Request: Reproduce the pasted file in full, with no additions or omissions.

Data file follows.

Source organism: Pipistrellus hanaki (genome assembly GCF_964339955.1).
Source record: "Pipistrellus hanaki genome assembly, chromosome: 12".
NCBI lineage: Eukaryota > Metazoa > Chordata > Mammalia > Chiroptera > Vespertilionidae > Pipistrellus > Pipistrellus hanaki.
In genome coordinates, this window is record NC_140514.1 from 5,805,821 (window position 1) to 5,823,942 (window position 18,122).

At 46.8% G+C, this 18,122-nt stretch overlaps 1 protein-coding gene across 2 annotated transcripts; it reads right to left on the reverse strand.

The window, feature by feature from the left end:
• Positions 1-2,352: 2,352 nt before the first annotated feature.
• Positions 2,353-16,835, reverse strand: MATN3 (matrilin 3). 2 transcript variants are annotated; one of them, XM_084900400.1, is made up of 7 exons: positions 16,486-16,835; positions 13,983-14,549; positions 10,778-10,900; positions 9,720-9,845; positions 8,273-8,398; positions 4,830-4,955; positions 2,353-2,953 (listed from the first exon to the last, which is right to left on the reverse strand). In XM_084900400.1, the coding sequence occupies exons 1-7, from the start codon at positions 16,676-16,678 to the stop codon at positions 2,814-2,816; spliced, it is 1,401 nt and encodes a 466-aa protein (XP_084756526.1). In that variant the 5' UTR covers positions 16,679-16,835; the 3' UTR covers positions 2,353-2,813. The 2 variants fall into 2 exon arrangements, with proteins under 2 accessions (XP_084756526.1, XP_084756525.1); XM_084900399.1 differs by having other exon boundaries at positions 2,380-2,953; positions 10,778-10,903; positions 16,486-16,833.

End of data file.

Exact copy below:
Source organism: Pipistrellus hanaki (genome assembly GCF_964339955.1).
Source record: "Pipistrellus hanaki genome assembly, chromosome: 12".
NCBI lineage: Eukaryota > Metazoa > Chordata > Mammalia > Chiroptera > Vespertilionidae > Pipistrellus > Pipistrellus hanaki.
In genome coordinates, this window is record NC_140514.1 from 5,805,821 (window position 1) to 5,823,942 (window position 18,122).

At 46.8% G+C, this 18,122-nt stretch overlaps 1 protein-coding gene across 2 annotated transcripts; it reads right to left on the reverse strand.

The window, feature by feature from the left end:
• Positions 1-2,352: 2,352 nt before the first annotated feature.
• Positions 2,353-16,835, reverse strand: MATN3 (matrilin 3). 2 transcript variants are annotated; one of them, XM_084900400.1, is made up of 7 exons: positions 16,486-16,835; positions 13,983-14,549; positions 10,778-10,900; positions 9,720-9,845; positions 8,273-8,398; positions 4,830-4,955; positions 2,353-2,953 (listed from the first exon to the last, which is right to left on the reverse strand). In XM_084900400.1, the coding sequence occupies exons 1-7, from the start codon at positions 16,676-16,678 to the stop codon at positions 2,814-2,816; spliced, it is 1,401 nt and encodes a 466-aa protein (XP_084756526.1). In that variant the 5' UTR covers positions 16,679-16,835; the 3' UTR covers positions 2,353-2,813. The 2 variants fall into 2 exon arrangements, with proteins under 2 accessions (XP_084756526.1, XP_084756525.1); XM_084900399.1 differs by having other exon boundaries at positions 2,380-2,953; positions 10,778-10,903; positions 16,486-16,833.